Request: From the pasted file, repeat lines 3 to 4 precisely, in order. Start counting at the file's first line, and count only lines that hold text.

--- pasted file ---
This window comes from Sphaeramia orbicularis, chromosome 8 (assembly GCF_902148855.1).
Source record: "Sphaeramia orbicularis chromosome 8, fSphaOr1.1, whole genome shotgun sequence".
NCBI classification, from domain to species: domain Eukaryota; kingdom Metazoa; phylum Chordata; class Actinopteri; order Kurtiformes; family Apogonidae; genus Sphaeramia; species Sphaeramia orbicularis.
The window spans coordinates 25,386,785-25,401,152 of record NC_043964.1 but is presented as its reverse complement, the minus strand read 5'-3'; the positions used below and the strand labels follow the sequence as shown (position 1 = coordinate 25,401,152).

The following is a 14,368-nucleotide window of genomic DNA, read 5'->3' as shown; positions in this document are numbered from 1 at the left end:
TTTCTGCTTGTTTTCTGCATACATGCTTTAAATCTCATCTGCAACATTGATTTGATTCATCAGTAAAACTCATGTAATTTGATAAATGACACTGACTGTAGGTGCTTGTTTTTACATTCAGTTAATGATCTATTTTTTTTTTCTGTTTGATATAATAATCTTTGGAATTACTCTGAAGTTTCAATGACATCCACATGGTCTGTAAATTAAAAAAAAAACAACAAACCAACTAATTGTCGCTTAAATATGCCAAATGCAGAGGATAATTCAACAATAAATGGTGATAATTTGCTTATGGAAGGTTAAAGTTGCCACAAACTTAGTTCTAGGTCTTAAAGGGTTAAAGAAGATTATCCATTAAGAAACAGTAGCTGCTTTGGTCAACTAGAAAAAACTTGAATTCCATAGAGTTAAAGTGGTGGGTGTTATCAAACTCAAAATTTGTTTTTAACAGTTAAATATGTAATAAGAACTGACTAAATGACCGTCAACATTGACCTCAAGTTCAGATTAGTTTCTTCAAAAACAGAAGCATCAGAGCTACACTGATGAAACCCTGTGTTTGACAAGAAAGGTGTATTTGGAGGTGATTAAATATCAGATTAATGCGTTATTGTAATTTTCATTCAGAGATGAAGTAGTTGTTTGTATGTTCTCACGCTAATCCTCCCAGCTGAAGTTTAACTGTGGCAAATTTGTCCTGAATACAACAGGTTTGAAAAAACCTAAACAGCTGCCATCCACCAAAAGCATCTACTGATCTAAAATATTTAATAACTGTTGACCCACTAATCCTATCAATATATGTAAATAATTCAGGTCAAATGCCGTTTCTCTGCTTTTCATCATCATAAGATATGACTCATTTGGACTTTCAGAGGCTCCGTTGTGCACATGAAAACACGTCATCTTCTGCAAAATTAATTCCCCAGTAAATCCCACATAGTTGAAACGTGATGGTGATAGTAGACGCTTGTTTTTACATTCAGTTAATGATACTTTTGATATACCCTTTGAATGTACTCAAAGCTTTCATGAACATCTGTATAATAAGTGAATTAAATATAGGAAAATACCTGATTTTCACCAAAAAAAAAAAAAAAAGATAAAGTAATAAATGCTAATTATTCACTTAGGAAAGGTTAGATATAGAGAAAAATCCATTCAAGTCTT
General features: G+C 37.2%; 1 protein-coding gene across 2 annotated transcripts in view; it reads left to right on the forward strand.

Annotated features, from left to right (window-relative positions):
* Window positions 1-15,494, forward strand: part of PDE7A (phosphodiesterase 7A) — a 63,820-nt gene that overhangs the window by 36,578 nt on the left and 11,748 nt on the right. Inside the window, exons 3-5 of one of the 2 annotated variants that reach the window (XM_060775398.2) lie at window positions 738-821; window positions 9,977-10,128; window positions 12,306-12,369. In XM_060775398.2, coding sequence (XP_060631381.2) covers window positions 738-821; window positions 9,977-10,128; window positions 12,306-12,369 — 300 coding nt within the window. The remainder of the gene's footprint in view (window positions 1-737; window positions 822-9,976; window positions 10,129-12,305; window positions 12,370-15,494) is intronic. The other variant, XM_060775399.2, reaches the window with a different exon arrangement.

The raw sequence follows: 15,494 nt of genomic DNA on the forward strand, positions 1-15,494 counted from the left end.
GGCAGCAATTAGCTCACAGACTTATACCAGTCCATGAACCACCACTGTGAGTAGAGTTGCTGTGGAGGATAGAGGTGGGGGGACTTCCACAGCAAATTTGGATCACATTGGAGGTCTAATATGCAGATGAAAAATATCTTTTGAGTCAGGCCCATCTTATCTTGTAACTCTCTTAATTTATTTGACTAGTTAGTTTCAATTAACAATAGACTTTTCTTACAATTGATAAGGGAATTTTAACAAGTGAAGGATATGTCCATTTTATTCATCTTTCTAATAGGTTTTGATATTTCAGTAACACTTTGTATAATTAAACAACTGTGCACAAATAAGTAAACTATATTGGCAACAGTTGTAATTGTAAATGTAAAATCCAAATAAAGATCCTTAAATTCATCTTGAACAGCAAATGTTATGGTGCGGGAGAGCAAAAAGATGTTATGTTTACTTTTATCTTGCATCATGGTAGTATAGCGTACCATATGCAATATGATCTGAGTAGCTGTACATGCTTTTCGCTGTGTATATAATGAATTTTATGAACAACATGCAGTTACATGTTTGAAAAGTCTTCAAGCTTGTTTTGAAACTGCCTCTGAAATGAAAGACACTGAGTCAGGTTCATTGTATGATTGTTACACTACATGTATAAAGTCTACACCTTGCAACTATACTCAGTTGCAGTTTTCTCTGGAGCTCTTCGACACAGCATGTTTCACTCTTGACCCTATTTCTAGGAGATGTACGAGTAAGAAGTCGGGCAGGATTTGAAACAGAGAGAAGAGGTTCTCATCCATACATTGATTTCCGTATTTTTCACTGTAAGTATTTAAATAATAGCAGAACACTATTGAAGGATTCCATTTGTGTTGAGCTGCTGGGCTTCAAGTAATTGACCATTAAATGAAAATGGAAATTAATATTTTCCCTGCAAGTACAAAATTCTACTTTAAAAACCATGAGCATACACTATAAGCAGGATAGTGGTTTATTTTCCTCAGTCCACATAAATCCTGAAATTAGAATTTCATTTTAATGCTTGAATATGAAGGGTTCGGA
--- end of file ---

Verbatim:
NCBI classification, from domain to species: domain Eukaryota; kingdom Metazoa; phylum Chordata; class Actinopteri; order Kurtiformes; family Apogonidae; genus Sphaeramia; species Sphaeramia orbicularis.
The window spans coordinates 25,386,785-25,401,152 of record NC_043964.1 but is presented as its reverse complement, the minus strand read 5'-3'; the positions used below and the strand labels follow the sequence as shown (position 1 = coordinate 25,401,152).